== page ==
In a low scoring affair, it was arguably the most important moment of the match.
But O’Brien praised his midfield for battling through and exerting maximum pressure, and his defensive unit for its resolute effort in a tense final term.
“The midfield was even, if anything they might have won it in the end – once Boland went off injured, we battled hard, and probably weight of numbers took its toll in the second half,” he said.
“Scotty (Meyer) probably got on top, and they surged the ball forward a bit.
“(And) our backlines a real strength of ours, we have a lot of trust in our guys down there – but they need support, and a lot of that comes down to the pressure being applied down the field.
“If you don’t have that pressure, they will be exposed, and that’s an area we’ve been really good at it.”
In what turned into a hard fought loss, Jake Bowd, Munro, Meyer and Riley Welsh were outstanding for the visitors, while Nathan Langley and Taylor Joyce battled valiantly to kick five of the six goals against a sturdy defence.
For Cranbourne, Marusic relished the conditions, while the likes of Glenn Osborne, the versatile Troy Tharle and Nathan Gardiner all impacted the game.
The conditions – which were hard for players to adjust to – proved crucial in a low scoring contest, with the home side able to overcome some fierce wind.
Berwick, meanwhile, emerged from an almighty scrap with Officer to take the four points at Edwin Flack Reserve, 8.15 (63) to 2.6 (18).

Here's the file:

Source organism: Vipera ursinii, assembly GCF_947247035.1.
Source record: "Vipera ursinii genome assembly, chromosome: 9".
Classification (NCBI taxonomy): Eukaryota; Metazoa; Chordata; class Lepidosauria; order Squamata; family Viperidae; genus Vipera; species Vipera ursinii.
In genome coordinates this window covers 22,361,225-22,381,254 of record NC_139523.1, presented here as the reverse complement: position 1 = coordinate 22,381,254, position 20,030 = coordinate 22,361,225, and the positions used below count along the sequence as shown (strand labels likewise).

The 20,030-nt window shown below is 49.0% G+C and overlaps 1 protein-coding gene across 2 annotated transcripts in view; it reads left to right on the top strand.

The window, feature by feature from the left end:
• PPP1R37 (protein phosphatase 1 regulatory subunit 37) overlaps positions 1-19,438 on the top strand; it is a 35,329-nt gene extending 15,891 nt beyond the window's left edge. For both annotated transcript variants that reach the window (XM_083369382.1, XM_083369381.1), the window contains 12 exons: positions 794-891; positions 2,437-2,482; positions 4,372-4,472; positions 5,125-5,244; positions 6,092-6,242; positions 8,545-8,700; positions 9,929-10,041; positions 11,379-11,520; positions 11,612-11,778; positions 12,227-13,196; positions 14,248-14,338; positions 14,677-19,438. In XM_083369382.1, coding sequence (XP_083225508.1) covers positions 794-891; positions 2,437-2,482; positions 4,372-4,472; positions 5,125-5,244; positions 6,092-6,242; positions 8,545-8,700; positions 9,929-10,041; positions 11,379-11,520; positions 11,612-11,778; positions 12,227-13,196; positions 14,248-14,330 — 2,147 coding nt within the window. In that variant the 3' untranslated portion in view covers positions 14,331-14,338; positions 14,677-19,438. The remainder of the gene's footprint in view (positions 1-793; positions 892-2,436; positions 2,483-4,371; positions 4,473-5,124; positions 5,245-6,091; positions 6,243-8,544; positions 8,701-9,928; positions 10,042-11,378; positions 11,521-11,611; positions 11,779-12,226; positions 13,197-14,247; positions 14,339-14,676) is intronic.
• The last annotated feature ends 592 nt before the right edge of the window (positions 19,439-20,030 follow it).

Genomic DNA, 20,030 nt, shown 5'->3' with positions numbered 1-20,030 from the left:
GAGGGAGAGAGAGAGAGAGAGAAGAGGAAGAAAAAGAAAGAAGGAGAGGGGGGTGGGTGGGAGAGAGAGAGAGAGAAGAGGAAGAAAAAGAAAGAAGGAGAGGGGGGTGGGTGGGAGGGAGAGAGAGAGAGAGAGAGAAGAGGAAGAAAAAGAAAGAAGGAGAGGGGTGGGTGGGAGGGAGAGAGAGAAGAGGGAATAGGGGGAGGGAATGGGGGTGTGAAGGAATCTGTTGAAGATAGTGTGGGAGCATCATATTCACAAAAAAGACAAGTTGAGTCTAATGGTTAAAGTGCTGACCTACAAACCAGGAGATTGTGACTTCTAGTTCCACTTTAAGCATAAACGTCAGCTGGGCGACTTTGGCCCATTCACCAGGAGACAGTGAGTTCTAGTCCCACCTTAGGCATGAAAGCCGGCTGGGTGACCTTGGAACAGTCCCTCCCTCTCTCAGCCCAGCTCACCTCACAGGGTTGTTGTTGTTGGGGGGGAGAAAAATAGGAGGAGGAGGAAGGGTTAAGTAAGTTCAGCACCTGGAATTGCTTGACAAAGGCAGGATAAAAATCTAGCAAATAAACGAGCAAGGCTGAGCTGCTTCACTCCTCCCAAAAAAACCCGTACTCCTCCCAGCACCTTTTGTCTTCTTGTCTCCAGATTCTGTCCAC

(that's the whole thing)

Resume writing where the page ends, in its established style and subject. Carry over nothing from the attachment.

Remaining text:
After two consecutive losses – which is foreign territory for the reigning premiers – some sort of response was certainly necessary for Stewart Kemperman’s side.
The rain pelted down, and the Wickers were simply more physical at the contest, surging out to a 25-point quarter time lead, holding the Kangaroos goalless.
On a day where clean hands where a must, Madi Andrews had a superb opening term, combining nicely with a dangerous Bailey Asher early in the contest.
The Kangaroos were unable to hit the scoreboard in a meaningful way until the third term when the game was effectively over, with the Wickers’ incredible team defence finally being undone by a fifty metre penalty duly slotted by Harry Dean in the goal square.
Doug Koop’s side showed a bit of steel to register another goal by three quarter time, but were held scoreless in the final term as the home side surged home to boot a further three majors.